Public-access television supporters, such as the Alliance for Communications Democracy, are composing a formal complaint to the Federal Communications Commission over the treatment of public, educational and government channels by both incumbent and new video providers.
The complaint was prompted by a statement by FCC Media Bureau Chief Monica Desai at a recent Congressional subcommittee hearing. Desai, at the Sept. 17 meeting of the U.S. House Appropriations Subcommittee on Financial Services and General Government, told legislators’ actions by some providers to place PEG channels on anything other than the basic tier might violate federal statutes. She also said the agency needed a complaint to act against alleged violations.
The subcommittee heard complaints regarding PEG channel “slamming” by incumbent operators. Operators in different areas of the country are moving PEG channels onto digital tiers but offering basic subscribers free converters (for a short time) to continue to view the channels.
Desai said at the hearing that adding burdens to viewing defeats the purpose of PEG access.
Harshest criticism was for the treatment of PEG content by AT&T’s U-verse service, which aggregates PEG content onto a single software application that must be loaded by the subscriber, who hunts through multiple menus to find local content.
Picture quality of the AT&T U-verse streams is also lower than those of commercial channels, critics noted.
AT&T was asked to testify at the hearing, but chairman Rep. Jose Serrano (D-N.Y.) said the company responded it could not find someone to testify. Failure to appear is “indicative of the company’s apparent disregard of the importance of PEG to local communities,” Serrano said.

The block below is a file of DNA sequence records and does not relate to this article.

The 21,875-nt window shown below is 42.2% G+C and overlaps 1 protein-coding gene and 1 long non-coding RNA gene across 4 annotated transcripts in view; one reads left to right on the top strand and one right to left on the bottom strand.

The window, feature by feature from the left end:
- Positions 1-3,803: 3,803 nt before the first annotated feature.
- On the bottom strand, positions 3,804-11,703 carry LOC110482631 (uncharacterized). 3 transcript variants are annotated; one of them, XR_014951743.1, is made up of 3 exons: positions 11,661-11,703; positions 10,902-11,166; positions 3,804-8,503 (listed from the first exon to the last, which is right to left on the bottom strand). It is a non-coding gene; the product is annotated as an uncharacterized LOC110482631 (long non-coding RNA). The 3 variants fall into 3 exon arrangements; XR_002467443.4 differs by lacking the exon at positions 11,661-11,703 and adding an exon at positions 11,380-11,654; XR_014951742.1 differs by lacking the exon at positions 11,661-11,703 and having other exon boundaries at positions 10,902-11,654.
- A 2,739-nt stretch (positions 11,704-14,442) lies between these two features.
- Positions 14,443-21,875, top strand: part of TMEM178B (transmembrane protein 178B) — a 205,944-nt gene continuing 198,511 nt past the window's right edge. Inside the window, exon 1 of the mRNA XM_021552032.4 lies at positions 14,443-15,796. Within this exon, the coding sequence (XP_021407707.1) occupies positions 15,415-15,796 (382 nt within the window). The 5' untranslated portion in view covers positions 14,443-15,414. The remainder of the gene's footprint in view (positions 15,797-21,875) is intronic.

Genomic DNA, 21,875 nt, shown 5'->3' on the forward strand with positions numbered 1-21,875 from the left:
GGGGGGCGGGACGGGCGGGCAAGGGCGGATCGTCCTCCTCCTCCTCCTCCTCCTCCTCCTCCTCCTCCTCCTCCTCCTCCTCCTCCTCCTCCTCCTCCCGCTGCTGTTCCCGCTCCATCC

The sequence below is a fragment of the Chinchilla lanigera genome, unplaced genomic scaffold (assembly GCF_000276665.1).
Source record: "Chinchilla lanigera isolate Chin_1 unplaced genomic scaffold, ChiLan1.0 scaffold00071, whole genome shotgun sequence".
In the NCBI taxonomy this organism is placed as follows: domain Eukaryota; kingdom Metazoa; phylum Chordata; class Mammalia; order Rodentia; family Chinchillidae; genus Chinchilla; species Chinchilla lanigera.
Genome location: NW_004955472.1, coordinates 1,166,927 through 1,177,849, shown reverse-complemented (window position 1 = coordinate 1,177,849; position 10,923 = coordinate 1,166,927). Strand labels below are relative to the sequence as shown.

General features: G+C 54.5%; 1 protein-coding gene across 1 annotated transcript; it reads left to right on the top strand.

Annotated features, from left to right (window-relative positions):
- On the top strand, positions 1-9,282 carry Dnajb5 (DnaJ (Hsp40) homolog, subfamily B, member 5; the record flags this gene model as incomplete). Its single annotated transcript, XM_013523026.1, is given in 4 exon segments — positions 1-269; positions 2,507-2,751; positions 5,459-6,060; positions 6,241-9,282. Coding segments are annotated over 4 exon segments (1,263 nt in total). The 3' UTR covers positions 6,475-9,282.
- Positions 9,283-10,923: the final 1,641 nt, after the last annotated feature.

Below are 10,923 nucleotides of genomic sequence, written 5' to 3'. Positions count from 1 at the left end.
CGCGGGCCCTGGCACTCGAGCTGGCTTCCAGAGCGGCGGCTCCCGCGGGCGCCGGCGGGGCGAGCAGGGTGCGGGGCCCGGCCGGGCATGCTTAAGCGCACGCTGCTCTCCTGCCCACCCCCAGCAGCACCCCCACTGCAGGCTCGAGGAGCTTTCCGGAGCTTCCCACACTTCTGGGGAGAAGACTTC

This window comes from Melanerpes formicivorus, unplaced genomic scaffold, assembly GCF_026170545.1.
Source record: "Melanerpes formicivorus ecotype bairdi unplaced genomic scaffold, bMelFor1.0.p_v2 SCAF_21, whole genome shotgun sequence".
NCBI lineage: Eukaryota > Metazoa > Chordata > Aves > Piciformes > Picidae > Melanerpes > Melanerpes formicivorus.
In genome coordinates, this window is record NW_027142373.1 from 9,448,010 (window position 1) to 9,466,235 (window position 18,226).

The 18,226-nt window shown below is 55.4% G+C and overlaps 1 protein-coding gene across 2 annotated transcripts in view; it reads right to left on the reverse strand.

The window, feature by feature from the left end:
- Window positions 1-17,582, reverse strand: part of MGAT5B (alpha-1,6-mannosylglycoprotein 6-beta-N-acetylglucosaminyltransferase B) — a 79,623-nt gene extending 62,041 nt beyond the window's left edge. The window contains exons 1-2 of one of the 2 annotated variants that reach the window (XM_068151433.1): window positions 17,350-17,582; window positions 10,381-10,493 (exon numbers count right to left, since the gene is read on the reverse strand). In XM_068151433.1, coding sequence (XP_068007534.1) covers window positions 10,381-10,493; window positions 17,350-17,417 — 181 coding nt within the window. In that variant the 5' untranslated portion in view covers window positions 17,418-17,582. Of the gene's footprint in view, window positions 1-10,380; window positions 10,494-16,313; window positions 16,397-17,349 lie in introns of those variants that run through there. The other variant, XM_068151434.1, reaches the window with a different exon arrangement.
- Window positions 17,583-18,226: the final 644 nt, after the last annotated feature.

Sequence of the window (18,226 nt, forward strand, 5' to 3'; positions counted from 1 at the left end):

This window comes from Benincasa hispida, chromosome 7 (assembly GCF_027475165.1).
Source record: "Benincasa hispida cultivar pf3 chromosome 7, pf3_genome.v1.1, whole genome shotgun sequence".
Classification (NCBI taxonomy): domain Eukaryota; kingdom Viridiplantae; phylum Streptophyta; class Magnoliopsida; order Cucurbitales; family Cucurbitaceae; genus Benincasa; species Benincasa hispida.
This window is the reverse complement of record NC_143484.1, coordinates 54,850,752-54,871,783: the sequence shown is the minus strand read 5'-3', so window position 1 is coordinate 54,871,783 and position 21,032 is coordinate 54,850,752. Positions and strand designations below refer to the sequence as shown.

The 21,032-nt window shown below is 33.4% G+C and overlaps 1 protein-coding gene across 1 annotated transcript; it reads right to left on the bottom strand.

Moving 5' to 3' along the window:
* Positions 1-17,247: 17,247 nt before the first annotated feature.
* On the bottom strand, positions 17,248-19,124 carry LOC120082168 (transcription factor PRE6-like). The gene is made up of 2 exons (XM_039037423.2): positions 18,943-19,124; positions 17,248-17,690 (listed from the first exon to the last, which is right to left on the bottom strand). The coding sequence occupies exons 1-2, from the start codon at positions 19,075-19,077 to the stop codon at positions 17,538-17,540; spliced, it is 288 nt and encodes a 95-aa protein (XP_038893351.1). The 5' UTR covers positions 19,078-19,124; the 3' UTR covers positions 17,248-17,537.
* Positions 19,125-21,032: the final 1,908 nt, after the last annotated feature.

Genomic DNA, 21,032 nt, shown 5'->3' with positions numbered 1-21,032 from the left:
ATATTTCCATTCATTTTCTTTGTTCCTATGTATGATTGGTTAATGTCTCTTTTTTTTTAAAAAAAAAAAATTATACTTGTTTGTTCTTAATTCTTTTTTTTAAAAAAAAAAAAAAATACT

The cable industry was represented by attorney Howard Symons, who restated cable’s support of PEG and vowed that those channels will remain on the basic tier.
But critics feel “basic tier” means low-numbered analog channels.
Barbara Popovic, executive director of Chicago Access Network Television, who testified on behalf of PEG organizations, asserts that state franchising laws which have been passed over the last four years have resulted in “PEG dropping through the cracks.”
AT&T’s PEG “solution” is especially troublesome, PEG supporters noted. They cite a report commissioned from Maryland-based Columbia Telecommunications that states the technology exists to allow Internet-protocol delivery of individual PEG channels.
“The CTC report proves that the only obstacle to AT&T treating PEG access in an equivalent manner to broadcast channels is its decision not to do so,” said Julie Gray, president of the Illinois chapter of the National Association of Telecommunications Officers and Advisors.
AT&T has said individual delivery of PEG channels could cost as much as $200,000 per year.
The California state Division of Ratepayer Advocates is concerned enough about the way AT&T delivers PEG to have posted a consumer alert, and an illustrative video on YouTube, warning consumers they might lose functionality in viewing PEG should they select U-verse video services.
In the video, Mike Greer of the Ratepayer Advocates office explains that the agency posted the video to warn consumers how AT&T “segregates programming” from PEG providers. The DRA is a division within the California Public Utilities Commission.
In the YouTube video (posted Sept. 12), Greer attempts to load and view coverage of a San Francisco school board meeting. His process takes 65 seconds.
The consumer alert on the agency’s Web site notes that U-verse consumers lose the ability to watch PEG content in other languages via secondary audio programming features; can’t automatically record content such as high-school football games; and can’t watch community college courses in closed caption mode, among other limitations.
Also, consumers can’t “channel-surf”: PEG viewers must “back out” of the delivery application to access commercial content.